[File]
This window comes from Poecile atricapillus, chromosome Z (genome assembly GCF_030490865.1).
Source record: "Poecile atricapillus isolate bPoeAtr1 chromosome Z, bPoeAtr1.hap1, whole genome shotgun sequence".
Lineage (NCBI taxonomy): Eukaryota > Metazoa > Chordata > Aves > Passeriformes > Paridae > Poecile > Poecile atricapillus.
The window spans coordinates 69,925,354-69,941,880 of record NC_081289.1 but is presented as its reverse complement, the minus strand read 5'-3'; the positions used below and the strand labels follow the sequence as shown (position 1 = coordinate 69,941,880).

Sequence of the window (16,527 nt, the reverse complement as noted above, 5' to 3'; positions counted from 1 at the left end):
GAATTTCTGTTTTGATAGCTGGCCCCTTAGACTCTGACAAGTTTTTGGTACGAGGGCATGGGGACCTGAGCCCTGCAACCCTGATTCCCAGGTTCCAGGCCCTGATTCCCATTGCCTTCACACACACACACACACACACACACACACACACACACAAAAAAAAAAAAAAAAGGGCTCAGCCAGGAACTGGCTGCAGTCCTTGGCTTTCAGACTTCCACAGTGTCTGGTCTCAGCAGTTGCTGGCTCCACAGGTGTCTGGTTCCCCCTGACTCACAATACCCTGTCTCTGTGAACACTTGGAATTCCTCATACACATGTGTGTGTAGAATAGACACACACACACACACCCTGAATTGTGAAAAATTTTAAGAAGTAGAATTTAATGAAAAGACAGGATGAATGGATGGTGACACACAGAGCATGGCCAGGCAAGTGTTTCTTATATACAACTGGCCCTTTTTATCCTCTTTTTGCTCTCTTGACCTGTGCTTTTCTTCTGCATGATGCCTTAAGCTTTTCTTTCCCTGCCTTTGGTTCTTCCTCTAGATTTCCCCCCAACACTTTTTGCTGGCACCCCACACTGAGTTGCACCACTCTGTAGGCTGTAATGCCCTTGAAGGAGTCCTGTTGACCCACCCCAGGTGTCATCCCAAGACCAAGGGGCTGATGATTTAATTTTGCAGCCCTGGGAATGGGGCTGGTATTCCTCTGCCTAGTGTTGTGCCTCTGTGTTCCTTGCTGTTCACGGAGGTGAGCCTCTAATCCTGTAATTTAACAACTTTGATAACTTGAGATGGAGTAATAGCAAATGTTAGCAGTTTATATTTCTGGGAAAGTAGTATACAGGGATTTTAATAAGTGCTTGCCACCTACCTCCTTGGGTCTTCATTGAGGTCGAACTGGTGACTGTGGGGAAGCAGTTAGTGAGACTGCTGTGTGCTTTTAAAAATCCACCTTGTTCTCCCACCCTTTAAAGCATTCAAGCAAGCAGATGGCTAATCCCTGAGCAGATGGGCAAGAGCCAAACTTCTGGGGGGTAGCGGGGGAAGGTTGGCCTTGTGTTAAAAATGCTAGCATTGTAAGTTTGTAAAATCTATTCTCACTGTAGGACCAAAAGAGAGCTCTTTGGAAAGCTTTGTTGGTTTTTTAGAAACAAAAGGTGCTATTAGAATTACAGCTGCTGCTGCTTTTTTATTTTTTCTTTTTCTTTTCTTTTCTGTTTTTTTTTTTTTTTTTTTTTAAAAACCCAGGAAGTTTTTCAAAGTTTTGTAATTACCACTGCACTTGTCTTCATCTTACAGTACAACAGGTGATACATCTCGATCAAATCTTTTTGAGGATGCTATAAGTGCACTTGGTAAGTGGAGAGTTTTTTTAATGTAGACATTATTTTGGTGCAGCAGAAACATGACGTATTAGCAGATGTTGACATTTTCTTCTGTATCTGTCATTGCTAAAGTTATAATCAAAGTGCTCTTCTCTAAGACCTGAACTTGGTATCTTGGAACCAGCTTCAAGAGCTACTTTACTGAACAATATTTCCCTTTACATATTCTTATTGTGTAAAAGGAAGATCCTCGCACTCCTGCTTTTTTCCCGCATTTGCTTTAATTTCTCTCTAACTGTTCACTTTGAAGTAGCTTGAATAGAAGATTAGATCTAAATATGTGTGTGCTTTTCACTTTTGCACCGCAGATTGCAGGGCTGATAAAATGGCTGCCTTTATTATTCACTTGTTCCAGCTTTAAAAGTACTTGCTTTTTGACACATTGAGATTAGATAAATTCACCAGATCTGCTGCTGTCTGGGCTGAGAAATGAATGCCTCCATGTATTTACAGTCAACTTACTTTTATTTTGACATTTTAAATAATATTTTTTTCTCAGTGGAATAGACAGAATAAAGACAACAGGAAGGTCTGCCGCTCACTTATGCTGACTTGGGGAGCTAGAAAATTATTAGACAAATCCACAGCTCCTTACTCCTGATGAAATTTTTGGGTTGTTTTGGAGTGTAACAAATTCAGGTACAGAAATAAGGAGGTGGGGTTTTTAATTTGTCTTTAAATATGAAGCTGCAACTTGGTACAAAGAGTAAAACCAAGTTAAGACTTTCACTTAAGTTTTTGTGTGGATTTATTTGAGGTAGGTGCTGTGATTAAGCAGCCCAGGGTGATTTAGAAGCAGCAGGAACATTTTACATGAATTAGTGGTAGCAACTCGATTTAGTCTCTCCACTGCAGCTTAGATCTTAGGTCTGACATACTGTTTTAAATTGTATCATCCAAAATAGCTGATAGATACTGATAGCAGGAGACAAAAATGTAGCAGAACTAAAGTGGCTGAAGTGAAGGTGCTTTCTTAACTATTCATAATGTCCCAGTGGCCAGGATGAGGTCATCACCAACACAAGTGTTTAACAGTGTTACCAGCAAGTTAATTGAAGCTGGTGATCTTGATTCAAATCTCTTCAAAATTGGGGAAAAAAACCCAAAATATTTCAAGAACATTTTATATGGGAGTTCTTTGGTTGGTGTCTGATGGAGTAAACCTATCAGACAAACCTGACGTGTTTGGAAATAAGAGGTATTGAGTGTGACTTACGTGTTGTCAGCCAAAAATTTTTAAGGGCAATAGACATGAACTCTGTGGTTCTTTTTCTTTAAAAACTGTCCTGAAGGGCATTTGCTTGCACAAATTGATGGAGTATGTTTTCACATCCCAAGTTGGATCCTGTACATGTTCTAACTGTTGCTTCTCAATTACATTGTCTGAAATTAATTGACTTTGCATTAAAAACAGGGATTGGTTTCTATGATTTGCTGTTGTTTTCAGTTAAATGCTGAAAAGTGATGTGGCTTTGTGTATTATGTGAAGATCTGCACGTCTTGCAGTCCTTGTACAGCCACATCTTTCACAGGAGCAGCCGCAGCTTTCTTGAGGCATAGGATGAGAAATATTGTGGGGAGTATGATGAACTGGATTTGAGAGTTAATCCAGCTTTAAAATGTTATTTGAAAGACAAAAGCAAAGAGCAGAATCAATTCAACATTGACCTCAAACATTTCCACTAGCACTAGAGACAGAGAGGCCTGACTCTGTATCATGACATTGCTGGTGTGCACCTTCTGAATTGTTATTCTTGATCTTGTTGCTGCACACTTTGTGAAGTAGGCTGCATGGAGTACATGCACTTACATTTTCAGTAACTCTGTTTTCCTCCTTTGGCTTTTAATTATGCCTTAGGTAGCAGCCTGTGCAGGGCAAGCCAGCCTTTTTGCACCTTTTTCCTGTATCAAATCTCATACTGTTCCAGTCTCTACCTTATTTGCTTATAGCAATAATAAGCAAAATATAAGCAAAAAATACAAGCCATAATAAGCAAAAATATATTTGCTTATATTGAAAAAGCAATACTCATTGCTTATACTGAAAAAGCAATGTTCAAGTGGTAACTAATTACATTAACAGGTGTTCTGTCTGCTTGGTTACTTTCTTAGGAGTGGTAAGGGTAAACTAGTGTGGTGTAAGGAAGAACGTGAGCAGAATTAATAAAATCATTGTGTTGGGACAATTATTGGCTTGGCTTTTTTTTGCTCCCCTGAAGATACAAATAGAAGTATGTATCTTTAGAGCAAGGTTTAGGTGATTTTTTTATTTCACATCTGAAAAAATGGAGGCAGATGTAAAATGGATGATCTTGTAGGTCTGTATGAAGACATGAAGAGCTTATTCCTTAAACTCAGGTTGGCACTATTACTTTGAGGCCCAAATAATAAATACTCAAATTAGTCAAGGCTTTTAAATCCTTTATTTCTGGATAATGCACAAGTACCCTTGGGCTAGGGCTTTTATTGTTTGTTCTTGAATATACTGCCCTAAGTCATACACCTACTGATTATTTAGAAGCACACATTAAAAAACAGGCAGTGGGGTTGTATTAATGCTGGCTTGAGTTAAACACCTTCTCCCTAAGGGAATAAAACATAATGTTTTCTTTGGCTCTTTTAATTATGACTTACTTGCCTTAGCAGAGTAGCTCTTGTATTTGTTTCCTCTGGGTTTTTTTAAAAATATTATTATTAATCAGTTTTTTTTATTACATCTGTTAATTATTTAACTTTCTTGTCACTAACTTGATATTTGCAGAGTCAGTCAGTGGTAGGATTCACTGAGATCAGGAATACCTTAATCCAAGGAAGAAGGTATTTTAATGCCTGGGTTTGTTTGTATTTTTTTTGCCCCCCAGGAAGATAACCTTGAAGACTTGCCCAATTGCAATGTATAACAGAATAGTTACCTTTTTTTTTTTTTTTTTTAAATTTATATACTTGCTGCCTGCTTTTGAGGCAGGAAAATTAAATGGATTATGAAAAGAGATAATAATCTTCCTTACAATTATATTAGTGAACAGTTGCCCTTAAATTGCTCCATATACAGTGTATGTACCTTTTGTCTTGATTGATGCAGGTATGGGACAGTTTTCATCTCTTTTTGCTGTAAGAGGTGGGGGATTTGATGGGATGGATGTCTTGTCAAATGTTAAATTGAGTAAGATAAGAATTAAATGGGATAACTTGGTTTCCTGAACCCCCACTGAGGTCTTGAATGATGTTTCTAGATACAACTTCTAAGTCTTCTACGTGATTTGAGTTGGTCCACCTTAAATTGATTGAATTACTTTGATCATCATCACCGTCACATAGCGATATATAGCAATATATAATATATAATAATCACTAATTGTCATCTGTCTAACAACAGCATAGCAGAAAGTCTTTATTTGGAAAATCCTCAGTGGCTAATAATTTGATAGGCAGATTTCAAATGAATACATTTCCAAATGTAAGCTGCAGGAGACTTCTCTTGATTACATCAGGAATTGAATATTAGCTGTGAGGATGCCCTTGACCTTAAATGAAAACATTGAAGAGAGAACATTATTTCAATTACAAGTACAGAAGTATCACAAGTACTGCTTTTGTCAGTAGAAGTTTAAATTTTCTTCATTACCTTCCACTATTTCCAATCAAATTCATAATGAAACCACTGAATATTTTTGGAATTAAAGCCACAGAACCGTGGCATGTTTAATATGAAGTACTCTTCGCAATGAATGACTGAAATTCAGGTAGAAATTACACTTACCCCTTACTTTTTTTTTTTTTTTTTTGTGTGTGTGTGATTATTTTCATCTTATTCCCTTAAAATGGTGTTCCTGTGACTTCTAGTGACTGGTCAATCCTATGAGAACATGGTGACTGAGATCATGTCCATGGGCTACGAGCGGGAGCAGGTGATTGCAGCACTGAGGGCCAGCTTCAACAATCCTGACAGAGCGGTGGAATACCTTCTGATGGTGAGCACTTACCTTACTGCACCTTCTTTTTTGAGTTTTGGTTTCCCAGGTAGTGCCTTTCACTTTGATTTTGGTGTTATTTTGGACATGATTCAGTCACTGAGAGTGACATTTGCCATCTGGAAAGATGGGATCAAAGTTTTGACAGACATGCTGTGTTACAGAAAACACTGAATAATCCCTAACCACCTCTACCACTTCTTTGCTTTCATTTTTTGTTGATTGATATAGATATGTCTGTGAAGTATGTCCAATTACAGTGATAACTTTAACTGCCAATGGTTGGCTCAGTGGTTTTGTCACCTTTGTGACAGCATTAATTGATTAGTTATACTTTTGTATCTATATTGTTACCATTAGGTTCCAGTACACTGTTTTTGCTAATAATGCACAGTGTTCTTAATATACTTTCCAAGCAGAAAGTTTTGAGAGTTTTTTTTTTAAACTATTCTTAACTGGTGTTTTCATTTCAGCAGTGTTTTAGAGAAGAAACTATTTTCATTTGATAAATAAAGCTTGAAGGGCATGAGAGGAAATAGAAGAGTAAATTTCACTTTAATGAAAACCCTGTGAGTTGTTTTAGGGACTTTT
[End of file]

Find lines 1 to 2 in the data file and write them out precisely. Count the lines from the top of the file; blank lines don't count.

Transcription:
This window comes from Poecile atricapillus, chromosome Z (genome assembly GCF_030490865.1).
Source record: "Poecile atricapillus isolate bPoeAtr1 chromosome Z, bPoeAtr1.hap1, whole genome shotgun sequence".